Alan Langston is no stranger to modified automobiles. Over the years he's owned a '79 Camaro, a '63 Corvette, a flamed '00 Tahoe, and a '51 Chevy pickup truck. As it turned out, the truck was his favorite: he loved its size, shape, look, and feel. As a matter of fact, he thought he'd have the truck forever; the problem came when his family went from he and his wife to he, his wife, and three small boys. At that point, a truck with room for two became almost obsolete, so he and his old friend had to part company. The difficult part of that process was deciding to do it, because the first guy who looked at it ran his hand along the tailgate and waltzed it out of the garage.
Because he was infatuated with the sensual lines of that full-bodied Chevy truck, it was only natural that he expanded on that lust for the rotund and went in search of an even bigger, rounder, more family-friendly version from the same gene pool, which was easier said than done. After an exhaustive search of the Web and every national ad publication he could get his hands on, Alan finally made contact with a gentleman in Indiana who just happened to have an early Suburban in good condition that needed a new home. When Alan and his family got there, they found not only the Suburban, but 30 or 40 other future projects and an intact Sinclair Gas Station, complete with a green 7-foot dinosaur on the property. Alan was excited, the Suburban was everything it was said to be, money changed hands, and the non-running beast was loaded on the open trailer. As excited as Alan was about the purchase, his wife just wasn't convinced. Fact is, her comment went something like, "You have a very odd sense of cool," along with something about this heap being beastly and ugly. While it wasn't a ringing endorsement, it wasn't an ultimatum, either, so the project was on.
As soon as the beast was home, it was taken to Scully's Customs in Palatine, Illinois, so the buildup could begin. The body was separated from the frame, and after a bit of discussion, the original frame was discarded and a new Fatman Fabrications frame complete with front and rear suspension was substituted. The original frame was in good enough condition to use, but the Fatman frame was stiffer and completely compatible with modern components. What happened next was a natural-a 502 Chevy backed by a Turbo 400 was added along with the rest of the chassis components to make the 'Burb roller, like the Mustang II power rack, a complete Air Ride Technologies Pro E system, and Wilwood brakes at all four corners.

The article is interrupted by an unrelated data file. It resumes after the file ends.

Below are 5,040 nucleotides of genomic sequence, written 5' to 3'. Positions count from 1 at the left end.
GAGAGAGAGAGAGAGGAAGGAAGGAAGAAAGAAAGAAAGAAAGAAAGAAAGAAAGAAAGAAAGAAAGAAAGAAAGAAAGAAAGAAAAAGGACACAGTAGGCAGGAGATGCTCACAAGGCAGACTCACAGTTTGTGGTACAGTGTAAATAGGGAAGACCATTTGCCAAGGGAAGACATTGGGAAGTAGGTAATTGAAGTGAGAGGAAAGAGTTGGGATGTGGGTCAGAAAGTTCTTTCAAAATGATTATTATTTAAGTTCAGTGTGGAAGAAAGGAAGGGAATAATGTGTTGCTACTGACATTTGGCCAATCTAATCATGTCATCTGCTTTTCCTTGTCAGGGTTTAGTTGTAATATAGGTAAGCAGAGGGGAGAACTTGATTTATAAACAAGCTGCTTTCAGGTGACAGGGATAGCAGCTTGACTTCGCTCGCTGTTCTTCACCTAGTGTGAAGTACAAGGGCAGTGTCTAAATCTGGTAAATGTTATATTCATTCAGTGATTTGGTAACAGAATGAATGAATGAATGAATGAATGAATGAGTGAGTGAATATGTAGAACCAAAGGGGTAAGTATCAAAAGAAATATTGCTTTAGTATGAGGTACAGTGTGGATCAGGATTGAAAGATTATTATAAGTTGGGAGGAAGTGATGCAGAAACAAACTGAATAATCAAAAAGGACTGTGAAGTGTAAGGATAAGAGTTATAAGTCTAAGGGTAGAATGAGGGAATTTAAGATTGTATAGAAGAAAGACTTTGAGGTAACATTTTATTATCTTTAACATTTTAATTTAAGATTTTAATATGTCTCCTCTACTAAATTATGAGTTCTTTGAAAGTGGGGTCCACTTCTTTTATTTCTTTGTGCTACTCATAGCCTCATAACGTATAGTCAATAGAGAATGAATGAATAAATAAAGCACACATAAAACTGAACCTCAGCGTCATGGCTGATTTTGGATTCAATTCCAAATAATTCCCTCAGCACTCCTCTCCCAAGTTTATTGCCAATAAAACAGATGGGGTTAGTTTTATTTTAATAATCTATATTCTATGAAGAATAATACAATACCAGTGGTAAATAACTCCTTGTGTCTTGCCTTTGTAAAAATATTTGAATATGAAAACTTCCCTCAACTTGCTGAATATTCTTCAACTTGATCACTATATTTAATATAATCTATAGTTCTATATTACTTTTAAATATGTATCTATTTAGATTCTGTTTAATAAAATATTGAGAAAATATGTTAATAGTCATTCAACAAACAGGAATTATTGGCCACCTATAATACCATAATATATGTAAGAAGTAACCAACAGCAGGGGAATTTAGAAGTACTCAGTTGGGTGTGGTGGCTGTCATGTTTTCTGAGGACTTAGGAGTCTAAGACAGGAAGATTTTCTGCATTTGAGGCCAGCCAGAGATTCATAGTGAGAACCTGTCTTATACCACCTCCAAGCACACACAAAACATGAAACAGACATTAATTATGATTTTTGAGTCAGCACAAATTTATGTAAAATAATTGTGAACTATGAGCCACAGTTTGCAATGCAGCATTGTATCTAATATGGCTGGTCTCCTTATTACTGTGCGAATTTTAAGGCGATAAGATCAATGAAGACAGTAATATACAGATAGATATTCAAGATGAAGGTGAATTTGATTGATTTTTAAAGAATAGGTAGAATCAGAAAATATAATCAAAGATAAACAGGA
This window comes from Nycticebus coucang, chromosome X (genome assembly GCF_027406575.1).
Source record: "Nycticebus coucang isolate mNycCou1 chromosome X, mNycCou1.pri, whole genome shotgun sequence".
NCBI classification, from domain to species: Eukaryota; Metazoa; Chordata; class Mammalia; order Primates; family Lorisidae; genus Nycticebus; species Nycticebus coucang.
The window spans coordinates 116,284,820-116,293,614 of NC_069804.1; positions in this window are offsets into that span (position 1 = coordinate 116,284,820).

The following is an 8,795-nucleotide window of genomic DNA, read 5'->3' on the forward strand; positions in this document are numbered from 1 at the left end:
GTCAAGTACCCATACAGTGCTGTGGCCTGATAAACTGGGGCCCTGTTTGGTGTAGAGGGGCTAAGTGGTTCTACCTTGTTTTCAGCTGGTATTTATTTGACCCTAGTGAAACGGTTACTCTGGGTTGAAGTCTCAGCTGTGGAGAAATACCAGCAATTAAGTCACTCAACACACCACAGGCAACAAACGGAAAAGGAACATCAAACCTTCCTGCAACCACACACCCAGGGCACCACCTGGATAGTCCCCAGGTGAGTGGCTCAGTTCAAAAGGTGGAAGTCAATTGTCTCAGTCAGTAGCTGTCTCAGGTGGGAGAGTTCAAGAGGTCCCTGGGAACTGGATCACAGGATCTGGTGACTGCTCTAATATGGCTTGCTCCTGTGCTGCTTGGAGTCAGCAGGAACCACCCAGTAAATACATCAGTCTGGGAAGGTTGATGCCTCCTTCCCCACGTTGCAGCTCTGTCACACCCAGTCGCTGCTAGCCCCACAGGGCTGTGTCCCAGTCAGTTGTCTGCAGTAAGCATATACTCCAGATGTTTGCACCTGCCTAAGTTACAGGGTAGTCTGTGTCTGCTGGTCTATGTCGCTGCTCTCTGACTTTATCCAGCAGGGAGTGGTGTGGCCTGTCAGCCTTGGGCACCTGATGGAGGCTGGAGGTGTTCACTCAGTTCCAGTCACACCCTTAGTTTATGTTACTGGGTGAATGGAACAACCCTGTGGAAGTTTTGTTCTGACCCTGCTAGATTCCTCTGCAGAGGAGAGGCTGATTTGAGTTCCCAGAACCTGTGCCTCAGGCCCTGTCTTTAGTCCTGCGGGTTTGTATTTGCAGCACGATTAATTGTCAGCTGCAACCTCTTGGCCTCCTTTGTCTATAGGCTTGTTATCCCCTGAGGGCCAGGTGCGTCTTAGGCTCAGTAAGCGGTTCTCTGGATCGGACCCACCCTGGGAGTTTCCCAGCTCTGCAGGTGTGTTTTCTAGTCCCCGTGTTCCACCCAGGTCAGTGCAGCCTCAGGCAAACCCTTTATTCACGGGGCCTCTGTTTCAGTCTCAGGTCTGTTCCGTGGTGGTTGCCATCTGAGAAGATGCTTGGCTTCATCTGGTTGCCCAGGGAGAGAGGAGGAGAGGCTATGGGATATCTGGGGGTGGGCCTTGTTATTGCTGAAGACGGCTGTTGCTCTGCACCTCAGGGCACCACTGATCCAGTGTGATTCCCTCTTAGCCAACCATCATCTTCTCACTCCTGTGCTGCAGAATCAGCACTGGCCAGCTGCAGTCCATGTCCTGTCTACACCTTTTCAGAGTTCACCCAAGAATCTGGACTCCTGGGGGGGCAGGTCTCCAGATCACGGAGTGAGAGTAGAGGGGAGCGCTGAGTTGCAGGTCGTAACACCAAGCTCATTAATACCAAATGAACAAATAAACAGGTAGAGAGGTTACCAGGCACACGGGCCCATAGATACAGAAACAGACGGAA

The body, on the other hand, would be handled in the best custom tradition-meaning torch, saw, hammer, weld, and filler. To get things started in a very big way, Dick Scully whacked the long roof 3 inches, leaned the windshield pillar back 15 degrees, and welded it all back together, then moved on to the lighter work. The cowl vents were filled, the door handles were shaved, the hood seam was welded together and smoothed, the running boards were smoothed, the Cadillac taillights were installed, a rear roll pan was hand-formed, and the rear door hinges were concealed. Truth is, the entire rear of the Suburban was designed around a pair of Corsa C5 exhaust tips, which as it turned out were not as easy as one might think to get as a separate item (they're sold as an assembly), but were released to this project by the company's owner when Alan explained his plans. Then the entire sheetmetal surface was blocked until there wasn't a ripple left in any of its massive panels. For color, Alan selected an eye-catching combination of copper and black topped with some really neat copper and gray flames outlined in lime green.